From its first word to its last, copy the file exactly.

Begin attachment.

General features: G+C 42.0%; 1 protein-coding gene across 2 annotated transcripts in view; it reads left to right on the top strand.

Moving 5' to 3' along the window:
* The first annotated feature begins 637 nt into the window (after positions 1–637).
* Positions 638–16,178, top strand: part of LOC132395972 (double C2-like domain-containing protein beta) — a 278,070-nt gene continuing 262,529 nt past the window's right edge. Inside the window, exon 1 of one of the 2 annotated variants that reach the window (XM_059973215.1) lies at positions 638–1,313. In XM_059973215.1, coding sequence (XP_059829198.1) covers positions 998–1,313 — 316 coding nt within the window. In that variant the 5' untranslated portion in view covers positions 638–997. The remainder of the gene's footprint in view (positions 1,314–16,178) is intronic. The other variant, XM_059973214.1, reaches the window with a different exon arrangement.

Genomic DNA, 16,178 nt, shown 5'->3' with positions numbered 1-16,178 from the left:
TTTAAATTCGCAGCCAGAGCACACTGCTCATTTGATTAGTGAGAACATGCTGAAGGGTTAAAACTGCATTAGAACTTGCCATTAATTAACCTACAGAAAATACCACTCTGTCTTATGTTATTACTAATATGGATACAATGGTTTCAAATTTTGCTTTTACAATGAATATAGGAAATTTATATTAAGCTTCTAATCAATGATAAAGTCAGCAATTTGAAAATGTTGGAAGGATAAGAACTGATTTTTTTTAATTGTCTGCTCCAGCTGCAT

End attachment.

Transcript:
General features: G+C 42.0%; 1 protein-coding gene across 2 annotated transcripts in view; it reads left to right on the top strand.

Moving 5' to 3' along the window:
* The first annotated feature begins 637 nt into the window (after positions 1–637).
* Positions 638–16,178, top strand: part of LOC132395972 (double C2-like domain-containing protein beta) — a 278,070-nt gene continuing 262,529 nt past the window's right edge. Inside the window, exon 1 of one of the 2 annotated variants that reach the window (XM_059973215.1) lies at positions 638–1,313. In XM_059973215.1, coding sequence (XP_059829198.1) covers positions 998–1,313 — 316 coding nt within the window. In that variant the 5' untranslated portion in view covers positions 638–997. The remainder of the gene's footprint in view (positions 1,314–16,178) is intronic. The other variant, XM_059973214.1, reaches the window with a different exon arrangement.

Genomic DNA, 16,178 nt, shown 5'->3' with positions numbered 1-16,178 from the left:
TTTAAATTCGCAGCCAGAGCACACTGCTCATTTGATTAGTGAGAACATGCTGAAGGGTTAAAACTGCATTAGAACTTGCCATTAATTAACCTACAGAAAATACCACTCTGTCTTATGTTATTACTAATATGGATACAATGGTTTCAAATTTTGCTTTTACAATGAATATAGGAAATTTATATTAAGCTTCTAATCAATGATAAAGTCAGCAATTTGAAAATGTTGGAAGGATAAGAACTGATTTTTTTTAATTGTCTGCTCCAGCTGCAT